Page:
I woke up this morning to news that the federal government has decided to file suit over Arizona’s controversial immigration law — this according to Secretary of State Hillary Clinton (the interview in which she made this statement is available here). Although President Obama has called the law “misguided” and potentially discriminatory, to this point he and Attorney General Eric Holder had maintained that the Justice Department was in the process of deciding whether or not to file suit. More specifically, Secretary Clinton said that “President Obama has spoken out against the law because he thinks that the federal government should be determining immigration policy.”
The Arizona law, which is set to go into effect in July, would require immigrants in the state to carry documents verifying their immigration status and would require police officers to question a person about his or her immigration status during a “lawful stop” if there is “reasonable suspicion” that person may be in the country illegally. Holder had indicated that he believes “the law is an unfortunate one that will be subject to potential abuse” and said that the Justice Department is “considering a court challenge.” Yesterday, the Justice Department was still saying that the law is under review.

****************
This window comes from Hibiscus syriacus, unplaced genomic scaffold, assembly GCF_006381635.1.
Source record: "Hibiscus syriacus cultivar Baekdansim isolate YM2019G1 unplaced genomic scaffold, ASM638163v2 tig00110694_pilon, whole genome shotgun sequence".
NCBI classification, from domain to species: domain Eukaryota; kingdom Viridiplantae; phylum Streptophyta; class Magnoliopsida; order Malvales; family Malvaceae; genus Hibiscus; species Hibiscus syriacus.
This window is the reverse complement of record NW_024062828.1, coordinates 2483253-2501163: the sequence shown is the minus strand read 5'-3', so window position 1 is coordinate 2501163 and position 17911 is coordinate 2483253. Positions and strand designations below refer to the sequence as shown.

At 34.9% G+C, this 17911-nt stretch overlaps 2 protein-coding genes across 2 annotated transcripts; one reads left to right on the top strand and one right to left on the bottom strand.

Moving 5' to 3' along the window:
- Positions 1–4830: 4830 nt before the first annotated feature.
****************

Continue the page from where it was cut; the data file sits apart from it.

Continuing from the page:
As one who lives in one of the four border states forced to deal with illegal immigration most directly, I have mixed feelings about the law. On the one hand, I fully agree with the President that the law is wrong-headed and dangerous (and Arizona may next be going after so-called “anchor babies“). I also agree that the federal government should be making immigration policy.
Just please do it!
A reasonable case can be made for both strict and loose borders. But whatever the ultimate decision, a substantive policy needs to be put into place and enforced. I fully understand Arizona’s frustration on account of its ongoing obligation to deal with and pay for, at huge cost, the feds’ failure to do the job.
Immigration is a federal problem. It should be dealt with at the federal level. But it isn’t. It’s momumentally unfair for state budgets — especially in these difficult times — to be forced to pay for the negligence and malfeasance of the federal government in this area. It has gone on for decades. That’s far, far too long.